On 13 May, Amitabha Bandyopadhyay, a professor at the Indian Institute of Kanpur (IIT-K), joined a virtual conference on building indigenous oxygen concentrators. Along with Bandyopadhyay—the head of IIT-K’s incubator, SIIC—there were 7-8 other companies on the call. They were gathered as part of a collaborative effort to design and manufacture an Indian oxygen concentrator.
Their deadline? A month.
On the call, one of the companies took apart a few concentrators imported from China only to find that there is barely any quality control of the oxygen concentrators now flooding the market. During the call, the company demonstrated how the machine’s digital display was programmed to fluctuate in the range of 93 to 96% oxygen purity, but the actual level was closer to 35%. “That could potentially be fatal,” says Bandyopadhyay.
During India’s second wave, oxygen concentrators have become a critical tool for the oxygen management of Covid-19 patients both at home and in hospitals. For remote, rural medical settings, concentrators can help plug the gap when fresh oxygen sources are in short supply short supply The Ken No room to breathe: India’s oxygen scarcity isn’t just about production Read more . The cruel shortfall of oxygen led to a deluge of avoidable deaths.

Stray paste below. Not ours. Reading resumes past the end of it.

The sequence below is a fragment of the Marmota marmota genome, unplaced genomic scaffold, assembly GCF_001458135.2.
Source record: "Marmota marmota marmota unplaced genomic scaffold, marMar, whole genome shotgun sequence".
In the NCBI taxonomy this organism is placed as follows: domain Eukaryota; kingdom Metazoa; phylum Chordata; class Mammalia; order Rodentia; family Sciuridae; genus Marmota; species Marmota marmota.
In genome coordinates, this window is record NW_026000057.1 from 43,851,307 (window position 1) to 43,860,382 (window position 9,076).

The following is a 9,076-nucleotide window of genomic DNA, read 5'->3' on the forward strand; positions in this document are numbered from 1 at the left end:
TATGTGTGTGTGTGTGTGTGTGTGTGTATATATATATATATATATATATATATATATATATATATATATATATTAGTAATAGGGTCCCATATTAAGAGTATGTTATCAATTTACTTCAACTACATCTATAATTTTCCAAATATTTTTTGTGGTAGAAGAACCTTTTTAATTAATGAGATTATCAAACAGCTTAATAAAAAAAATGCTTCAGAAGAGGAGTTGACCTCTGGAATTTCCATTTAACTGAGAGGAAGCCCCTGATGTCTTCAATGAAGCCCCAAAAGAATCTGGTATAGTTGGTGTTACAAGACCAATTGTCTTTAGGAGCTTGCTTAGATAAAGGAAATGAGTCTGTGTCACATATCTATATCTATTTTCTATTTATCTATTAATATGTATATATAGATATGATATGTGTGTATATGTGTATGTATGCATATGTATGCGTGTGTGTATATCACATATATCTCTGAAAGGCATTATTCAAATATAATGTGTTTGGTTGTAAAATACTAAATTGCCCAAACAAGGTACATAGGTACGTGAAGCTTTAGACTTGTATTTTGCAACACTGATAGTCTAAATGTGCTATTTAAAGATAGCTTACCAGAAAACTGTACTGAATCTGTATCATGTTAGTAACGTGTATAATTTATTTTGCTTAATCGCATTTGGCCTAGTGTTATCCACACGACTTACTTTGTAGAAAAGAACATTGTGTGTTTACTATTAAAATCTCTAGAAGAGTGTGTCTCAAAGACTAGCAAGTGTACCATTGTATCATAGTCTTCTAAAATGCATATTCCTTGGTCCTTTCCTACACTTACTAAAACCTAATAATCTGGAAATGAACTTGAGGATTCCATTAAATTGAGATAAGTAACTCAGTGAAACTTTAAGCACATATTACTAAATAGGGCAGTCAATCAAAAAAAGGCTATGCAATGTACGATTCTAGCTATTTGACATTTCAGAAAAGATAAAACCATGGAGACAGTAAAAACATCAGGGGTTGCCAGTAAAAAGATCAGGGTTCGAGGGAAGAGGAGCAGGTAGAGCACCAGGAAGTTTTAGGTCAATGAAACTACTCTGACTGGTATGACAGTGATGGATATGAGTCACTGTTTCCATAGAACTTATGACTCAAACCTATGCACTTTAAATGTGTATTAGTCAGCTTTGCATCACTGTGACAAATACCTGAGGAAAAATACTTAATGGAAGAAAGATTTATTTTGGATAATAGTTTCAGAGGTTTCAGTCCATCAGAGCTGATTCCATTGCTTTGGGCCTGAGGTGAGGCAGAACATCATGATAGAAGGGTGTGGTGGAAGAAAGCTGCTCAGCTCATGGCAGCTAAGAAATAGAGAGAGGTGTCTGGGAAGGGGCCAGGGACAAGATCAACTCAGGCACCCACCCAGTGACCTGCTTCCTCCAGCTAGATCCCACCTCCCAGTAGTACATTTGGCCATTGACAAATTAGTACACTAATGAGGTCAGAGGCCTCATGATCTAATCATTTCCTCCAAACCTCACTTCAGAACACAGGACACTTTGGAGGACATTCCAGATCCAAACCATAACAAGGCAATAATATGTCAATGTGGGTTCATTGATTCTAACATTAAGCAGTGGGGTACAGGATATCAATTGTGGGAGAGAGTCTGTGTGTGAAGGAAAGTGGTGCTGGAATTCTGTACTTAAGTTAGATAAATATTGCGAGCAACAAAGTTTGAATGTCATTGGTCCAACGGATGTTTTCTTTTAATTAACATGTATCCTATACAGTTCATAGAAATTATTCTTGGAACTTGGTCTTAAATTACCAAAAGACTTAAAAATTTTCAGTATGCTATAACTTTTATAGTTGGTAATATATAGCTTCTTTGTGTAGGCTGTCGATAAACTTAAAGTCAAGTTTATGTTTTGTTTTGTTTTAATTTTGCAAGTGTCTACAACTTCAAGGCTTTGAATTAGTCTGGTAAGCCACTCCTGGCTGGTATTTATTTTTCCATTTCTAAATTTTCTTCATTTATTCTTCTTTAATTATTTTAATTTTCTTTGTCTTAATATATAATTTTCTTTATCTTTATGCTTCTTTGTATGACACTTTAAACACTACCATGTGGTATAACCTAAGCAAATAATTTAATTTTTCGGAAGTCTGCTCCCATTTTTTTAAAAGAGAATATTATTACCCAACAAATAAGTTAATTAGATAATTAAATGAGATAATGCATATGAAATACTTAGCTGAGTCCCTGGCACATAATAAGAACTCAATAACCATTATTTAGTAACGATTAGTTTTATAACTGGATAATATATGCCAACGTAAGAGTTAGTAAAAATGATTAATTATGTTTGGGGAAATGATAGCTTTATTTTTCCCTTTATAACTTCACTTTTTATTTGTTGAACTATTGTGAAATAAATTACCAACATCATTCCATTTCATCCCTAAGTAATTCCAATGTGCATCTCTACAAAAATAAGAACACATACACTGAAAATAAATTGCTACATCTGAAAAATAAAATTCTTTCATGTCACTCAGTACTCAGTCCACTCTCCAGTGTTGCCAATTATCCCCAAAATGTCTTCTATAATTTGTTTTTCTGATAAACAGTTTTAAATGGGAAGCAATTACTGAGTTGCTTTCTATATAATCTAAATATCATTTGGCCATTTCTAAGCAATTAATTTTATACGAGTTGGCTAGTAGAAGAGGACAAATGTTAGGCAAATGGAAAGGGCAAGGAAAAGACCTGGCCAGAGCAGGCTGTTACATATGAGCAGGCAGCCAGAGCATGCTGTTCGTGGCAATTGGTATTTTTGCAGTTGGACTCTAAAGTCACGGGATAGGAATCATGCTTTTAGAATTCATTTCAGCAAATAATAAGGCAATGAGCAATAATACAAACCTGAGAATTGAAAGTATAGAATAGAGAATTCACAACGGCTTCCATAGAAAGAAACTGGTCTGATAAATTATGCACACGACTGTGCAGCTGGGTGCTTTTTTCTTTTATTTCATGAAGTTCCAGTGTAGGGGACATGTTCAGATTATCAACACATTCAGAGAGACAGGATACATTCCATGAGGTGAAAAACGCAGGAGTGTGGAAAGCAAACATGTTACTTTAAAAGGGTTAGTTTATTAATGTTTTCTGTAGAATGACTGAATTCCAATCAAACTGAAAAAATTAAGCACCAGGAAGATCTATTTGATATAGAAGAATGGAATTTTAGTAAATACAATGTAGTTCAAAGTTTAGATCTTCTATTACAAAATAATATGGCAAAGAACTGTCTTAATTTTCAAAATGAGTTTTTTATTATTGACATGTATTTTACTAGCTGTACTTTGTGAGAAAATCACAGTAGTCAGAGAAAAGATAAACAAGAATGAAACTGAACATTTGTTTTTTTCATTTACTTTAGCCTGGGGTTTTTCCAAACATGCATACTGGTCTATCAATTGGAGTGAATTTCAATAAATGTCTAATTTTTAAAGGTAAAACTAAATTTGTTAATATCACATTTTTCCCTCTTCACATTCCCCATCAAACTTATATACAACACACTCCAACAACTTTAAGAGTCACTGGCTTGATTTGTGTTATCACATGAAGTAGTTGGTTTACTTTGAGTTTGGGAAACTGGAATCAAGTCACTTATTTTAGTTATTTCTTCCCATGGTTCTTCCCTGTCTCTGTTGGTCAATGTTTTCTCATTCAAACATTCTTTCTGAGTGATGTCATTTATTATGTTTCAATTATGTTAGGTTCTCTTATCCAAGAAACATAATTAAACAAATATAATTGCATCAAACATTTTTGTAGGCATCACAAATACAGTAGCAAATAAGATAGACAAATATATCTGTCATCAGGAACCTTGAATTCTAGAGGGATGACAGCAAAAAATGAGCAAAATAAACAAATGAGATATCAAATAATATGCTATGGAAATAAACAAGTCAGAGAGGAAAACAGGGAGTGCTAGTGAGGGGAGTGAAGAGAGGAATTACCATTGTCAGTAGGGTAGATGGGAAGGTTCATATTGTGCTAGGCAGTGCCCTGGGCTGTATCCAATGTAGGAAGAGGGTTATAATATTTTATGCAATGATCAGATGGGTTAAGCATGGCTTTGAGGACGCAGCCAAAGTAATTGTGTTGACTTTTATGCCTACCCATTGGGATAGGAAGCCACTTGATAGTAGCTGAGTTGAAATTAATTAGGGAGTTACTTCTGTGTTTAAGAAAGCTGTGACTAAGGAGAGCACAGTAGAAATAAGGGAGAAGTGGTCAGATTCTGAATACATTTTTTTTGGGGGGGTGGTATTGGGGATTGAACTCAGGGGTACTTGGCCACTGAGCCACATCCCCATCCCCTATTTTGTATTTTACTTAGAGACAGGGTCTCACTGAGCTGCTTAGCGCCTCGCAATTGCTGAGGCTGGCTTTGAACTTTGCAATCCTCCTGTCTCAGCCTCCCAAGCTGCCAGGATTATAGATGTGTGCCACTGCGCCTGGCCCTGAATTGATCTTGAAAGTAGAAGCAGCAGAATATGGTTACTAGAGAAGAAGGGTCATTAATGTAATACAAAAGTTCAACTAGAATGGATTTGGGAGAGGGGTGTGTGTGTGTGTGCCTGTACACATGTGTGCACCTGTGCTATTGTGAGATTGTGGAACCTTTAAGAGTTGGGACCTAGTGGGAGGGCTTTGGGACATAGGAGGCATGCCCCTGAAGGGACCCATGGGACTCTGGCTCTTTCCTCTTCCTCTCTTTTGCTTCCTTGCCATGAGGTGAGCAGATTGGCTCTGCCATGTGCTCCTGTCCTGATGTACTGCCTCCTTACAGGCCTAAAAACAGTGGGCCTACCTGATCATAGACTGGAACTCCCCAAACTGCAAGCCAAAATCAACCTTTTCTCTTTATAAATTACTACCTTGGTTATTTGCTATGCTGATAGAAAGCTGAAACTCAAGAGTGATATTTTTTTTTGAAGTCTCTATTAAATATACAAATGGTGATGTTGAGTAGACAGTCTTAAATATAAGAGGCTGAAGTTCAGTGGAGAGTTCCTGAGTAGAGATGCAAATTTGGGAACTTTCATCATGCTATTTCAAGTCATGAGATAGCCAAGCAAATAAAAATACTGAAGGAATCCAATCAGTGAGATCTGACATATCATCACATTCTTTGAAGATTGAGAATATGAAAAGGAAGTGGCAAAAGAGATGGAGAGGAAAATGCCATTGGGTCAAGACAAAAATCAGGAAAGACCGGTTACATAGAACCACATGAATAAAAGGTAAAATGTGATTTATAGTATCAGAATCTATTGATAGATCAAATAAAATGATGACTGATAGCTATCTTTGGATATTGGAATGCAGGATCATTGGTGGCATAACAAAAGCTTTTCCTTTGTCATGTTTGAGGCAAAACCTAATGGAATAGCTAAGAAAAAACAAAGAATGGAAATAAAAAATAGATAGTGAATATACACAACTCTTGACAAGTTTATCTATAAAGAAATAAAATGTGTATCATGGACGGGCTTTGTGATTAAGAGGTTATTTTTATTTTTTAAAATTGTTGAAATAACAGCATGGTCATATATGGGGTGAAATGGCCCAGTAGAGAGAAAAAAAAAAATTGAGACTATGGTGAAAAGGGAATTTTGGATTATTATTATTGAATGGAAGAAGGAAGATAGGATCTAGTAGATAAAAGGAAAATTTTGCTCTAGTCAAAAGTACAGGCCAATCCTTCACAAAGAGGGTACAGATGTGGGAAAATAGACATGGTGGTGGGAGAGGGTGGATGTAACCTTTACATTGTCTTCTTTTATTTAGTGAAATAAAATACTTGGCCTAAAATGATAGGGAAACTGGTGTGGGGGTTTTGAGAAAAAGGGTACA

With ventilators and oxygen cylinders in short supply, concentrators became the default alternative. The price of these devices jumped from Rs 50,000-60,000 ($691-828) to over Rs 1.5-2 lakh ($2072-2762) in under a month. This, despite the Indian government dropping all perceivable barriers for the imports of concentrators and other supporting apparatus in April 2021. The GST rate on concentrators was even slashed from 28% to 12% in early May to increase the supply to end consumers through e-commerce portals or international couriers. For individual use, the courts have decided to waive waive Financial Express Govt permits oxygen concentrator imports via post, courier for personal use under gift category Read more even the 12% tax as “gift” exemption.
Since then, the flood of imports has been difficult to control, with India’s lack of quality standards for oxygen concentrators only complicating things further. “Almost 90% of the models flooding the market right now are “home-grade” concentrators, which don’t have a powerful compressor inside,” says Siddharth Dhawan, a Mohali-based medical device manufacturer. Medical-grade concentrators usually come with a stronger compressor capable of generating more pressure and power for the concentrator. This is essential when a patient is reliant on an external oxygen source.
Dhawan’s company, Walnut Medical, is one of the several manufacturers attempting to design and manufacture a make-in-India concentrator, of 5 and 10 litre/min capacity.